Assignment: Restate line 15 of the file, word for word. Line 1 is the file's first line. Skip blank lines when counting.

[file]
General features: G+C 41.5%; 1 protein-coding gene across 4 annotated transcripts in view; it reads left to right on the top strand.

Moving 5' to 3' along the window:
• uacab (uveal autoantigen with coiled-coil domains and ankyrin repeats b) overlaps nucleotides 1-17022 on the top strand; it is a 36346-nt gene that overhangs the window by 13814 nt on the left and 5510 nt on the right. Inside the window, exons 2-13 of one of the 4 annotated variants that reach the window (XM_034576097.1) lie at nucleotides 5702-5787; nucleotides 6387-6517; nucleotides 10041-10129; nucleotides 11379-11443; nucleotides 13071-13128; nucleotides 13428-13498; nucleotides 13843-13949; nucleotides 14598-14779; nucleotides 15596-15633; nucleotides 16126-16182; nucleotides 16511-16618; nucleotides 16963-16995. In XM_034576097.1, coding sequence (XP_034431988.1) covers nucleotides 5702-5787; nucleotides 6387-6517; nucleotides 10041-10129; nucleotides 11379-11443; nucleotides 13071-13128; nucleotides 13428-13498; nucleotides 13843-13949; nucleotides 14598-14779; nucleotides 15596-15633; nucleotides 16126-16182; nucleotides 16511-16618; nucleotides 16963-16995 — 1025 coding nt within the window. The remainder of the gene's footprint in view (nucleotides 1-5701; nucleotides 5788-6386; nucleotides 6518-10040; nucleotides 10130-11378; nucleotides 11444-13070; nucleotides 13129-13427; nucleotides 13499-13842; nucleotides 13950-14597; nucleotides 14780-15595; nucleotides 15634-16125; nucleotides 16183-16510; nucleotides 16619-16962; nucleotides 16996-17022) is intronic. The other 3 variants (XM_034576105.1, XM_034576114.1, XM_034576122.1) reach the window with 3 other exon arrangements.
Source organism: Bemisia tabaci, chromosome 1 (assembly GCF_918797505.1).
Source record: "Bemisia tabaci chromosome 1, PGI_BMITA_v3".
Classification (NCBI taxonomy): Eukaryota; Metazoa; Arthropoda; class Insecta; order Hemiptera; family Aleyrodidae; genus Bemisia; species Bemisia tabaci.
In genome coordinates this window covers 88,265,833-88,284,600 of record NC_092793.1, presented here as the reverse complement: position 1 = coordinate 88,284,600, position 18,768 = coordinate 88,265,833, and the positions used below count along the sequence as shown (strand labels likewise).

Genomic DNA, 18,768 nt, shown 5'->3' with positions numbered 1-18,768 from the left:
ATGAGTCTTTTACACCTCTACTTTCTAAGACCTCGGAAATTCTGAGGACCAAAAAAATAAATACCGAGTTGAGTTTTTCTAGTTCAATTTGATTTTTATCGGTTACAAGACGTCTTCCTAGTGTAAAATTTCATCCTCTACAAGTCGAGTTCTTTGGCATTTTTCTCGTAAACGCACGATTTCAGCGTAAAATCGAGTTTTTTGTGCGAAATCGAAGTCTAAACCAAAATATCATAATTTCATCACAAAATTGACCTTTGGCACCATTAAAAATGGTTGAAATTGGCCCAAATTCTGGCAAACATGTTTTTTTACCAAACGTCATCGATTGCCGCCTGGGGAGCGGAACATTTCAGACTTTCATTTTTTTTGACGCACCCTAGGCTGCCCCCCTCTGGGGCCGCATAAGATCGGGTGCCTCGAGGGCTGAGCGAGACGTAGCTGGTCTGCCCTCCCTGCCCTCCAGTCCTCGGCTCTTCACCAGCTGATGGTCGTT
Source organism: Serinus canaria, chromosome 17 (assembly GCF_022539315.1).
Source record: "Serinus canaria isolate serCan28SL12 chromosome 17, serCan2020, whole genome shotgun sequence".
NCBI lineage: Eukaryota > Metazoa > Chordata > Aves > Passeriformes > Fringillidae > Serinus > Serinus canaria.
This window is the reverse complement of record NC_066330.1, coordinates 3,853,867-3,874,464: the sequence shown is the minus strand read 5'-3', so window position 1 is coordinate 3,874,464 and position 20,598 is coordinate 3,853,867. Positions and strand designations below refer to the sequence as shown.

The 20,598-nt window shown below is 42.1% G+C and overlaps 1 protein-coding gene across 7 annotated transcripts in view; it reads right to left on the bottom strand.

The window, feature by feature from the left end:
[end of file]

The window, feature by feature from the left end: